So next time you see an ad for a perfume you will never be able to afford, or a necklace that costs more than a car, kindly spare a thought for the humble desk jockey behind it. Merci. 🙂

 

Willkommen in Deutschland- a crisis, country-crossing and a new career

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📥  Politics Languages & International Studies

'Einigkeit und Recht und Freiheit'- gosh, I'm getting misty-eyed...'Einigkeit und Recht und Freiheit'- gosh, I'm getting misty-eyed...

I don’t think there’s anything quite like packing for your year abroad.

It’s not like university, where you can pop back over the Severn Bridge at the weekend for things you forgot, or if it’s desperate, nag your nearest and dearest (I still don’t think my father has quite forgiven me for the reading-glasses incident in Freshers’ Week.) It’s not like a holiday, where even if you forget sensible shoes (this time the finger of blame points to Mutti) you can hobble onto the plane and comfort yourself with the thought that you’ll be home in three hours. No, you literally have to think of everything- personal documents, clothes for all seasons, adaptor plugs by the handful- as well as quintessentially British bits and bobs, like Weetabix. (Yes, Weetabix. Yes, I brought a big box of it. It’s funny the things you miss when you’re away. I recently begged a friend for a voice recording, just so I could hear a lilting Welsh accent again!)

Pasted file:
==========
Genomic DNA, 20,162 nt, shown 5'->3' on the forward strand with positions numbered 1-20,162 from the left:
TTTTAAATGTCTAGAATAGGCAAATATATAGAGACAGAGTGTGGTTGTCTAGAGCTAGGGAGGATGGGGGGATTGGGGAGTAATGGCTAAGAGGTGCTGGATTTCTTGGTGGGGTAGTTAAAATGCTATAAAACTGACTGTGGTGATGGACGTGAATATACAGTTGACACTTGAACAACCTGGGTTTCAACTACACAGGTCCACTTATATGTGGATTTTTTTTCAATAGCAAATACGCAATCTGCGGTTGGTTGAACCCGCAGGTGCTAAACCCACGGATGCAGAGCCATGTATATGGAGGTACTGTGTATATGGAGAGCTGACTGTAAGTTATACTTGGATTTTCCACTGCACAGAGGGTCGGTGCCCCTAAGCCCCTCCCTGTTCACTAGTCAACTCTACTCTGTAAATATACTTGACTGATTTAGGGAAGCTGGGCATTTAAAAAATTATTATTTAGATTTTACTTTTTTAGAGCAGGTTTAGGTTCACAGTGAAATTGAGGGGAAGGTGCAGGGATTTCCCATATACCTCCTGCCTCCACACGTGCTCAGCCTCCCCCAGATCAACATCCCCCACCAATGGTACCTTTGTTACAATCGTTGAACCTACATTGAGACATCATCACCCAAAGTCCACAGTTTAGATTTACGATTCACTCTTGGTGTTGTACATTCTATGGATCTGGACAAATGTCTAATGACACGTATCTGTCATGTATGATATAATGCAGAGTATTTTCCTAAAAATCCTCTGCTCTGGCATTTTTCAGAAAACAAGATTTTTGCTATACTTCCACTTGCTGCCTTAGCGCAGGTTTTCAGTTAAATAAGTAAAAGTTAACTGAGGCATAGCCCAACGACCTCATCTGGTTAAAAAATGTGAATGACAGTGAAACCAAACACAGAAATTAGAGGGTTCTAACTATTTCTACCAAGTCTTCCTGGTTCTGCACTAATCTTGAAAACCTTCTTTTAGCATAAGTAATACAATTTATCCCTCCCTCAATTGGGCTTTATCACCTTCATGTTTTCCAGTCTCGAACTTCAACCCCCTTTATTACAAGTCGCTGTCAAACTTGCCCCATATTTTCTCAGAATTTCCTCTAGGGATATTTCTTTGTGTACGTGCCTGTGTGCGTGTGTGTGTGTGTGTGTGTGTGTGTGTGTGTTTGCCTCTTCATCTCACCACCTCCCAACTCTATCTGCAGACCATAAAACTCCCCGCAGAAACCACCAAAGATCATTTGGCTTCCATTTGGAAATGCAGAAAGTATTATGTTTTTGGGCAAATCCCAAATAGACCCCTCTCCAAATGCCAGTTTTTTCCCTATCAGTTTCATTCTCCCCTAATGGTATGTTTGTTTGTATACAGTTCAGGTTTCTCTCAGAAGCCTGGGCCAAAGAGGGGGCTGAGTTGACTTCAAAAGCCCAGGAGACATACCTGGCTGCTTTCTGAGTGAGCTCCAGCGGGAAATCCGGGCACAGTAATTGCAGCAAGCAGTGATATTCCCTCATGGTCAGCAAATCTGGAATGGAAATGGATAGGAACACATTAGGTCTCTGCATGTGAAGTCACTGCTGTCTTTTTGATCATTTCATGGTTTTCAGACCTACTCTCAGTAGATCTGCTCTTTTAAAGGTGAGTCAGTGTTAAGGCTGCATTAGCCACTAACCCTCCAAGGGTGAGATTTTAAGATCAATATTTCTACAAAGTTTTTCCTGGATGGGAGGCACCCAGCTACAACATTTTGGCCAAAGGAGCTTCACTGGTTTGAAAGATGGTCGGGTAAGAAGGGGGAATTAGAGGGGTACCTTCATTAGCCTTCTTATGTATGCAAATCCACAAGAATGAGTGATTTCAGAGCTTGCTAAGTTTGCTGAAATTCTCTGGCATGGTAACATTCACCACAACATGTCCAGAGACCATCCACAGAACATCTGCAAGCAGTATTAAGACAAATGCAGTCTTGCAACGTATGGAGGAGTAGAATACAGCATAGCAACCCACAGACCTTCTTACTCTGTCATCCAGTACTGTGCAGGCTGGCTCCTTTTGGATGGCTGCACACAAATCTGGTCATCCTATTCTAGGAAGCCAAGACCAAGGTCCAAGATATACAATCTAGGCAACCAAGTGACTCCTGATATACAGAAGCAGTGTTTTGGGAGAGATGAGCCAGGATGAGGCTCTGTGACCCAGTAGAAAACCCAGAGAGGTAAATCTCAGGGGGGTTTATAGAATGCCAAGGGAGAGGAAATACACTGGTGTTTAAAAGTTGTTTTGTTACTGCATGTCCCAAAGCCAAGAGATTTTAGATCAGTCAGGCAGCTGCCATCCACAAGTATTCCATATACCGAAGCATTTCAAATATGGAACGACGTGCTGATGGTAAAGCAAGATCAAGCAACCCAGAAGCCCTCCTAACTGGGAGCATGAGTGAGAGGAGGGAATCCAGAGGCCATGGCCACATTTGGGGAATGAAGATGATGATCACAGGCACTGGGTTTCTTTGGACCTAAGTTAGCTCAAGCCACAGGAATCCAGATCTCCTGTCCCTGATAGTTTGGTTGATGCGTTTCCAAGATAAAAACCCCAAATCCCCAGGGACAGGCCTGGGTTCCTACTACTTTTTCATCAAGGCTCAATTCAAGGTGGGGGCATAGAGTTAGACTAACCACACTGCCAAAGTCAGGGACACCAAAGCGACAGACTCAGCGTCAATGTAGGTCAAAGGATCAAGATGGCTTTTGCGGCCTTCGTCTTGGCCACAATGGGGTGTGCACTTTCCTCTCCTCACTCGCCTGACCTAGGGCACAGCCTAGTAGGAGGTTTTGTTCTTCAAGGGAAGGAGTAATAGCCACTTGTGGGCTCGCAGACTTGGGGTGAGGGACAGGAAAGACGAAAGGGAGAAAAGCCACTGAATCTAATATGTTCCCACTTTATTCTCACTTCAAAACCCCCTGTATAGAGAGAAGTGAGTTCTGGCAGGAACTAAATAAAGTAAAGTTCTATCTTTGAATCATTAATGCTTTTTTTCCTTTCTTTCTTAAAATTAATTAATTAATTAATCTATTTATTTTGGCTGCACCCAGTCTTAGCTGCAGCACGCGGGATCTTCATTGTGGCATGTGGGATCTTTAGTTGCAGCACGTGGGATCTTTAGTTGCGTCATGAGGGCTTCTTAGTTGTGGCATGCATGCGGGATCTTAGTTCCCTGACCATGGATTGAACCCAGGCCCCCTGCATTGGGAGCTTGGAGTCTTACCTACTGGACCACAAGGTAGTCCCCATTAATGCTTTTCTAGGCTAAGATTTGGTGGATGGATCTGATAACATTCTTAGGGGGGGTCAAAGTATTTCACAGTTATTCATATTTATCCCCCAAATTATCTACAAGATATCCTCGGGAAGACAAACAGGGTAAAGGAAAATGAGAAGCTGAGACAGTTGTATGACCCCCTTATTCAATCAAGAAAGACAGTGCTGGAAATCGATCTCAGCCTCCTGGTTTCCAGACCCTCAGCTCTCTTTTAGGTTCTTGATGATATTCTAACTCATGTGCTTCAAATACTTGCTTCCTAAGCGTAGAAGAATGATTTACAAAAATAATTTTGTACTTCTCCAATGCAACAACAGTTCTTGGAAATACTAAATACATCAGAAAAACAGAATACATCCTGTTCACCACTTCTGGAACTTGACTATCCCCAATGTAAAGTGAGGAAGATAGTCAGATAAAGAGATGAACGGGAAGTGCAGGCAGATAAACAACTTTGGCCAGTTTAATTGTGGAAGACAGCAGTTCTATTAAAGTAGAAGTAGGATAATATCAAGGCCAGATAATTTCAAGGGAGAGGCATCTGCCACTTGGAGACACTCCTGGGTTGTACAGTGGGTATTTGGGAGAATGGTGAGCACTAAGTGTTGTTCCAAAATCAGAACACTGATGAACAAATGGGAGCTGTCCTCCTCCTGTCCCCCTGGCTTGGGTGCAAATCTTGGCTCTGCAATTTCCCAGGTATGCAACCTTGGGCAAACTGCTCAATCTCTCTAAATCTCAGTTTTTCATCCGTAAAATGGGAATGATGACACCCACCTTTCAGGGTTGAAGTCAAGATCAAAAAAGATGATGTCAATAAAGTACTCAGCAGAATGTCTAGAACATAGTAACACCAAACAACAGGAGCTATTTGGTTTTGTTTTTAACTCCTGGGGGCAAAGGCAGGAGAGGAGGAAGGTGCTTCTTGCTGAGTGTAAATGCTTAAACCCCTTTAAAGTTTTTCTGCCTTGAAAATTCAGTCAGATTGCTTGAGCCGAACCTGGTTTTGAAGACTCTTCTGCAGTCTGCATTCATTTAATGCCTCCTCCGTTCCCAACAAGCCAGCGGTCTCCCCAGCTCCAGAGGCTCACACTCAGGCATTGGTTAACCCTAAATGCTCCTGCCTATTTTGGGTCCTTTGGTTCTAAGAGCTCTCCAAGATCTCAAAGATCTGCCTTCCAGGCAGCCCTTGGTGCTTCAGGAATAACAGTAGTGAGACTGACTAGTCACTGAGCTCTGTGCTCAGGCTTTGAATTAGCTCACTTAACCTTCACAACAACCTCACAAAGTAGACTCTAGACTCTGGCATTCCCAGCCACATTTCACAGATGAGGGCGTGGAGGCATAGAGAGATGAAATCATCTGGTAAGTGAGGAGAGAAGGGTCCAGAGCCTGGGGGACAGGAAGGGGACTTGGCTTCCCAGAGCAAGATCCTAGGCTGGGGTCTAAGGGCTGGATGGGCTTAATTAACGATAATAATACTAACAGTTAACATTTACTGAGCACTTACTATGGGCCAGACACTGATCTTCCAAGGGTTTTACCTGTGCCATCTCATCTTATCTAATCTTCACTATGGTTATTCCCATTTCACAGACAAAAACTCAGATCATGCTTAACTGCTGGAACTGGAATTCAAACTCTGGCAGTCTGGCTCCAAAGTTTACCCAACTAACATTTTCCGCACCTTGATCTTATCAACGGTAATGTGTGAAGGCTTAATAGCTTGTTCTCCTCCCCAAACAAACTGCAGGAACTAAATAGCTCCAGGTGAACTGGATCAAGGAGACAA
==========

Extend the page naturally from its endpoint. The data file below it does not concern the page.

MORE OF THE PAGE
I think the year abroad is akin to the university experience in that nothing can really prepare you totally for it. Lecturers can (and will) hark back to their own experiences, and you may have friends who have taken gap years and tell you it’s the same kind of thing, but at the end of the day it’s just one of those things you have to do for yourself. Expect the unexpected- 40 euro fines for not knowing where to stamp a bus ticket, a cheeky opportunist trying to take a photo up your skirt on the U-Bahn escalators… But also expect to have a really, really fun time. It’s not like a school trip, where you stick to your Anglophone friendship group and leave all the admin to the teacher in charge. You do have to do everything yourself, for example, registering as a citizen of whichever city you happen to be staying in, setting up a bank account, getting to grips with the transport networks and visiting the tax office. It’s all a tad daunting at first, especially if you’ve led a rather sheltered existence, but with every little thing you accomplish, you begin to have more faith in your linguistic ability and your general getting-things-done ability. Give yourself a pat on the back. A wonderful thing about the Vaterland is that there always seems to be something to do, and more than likely you’ll accidentally stumble across it, think it looks like fun and join in, pretending you knew it was going to take place all along.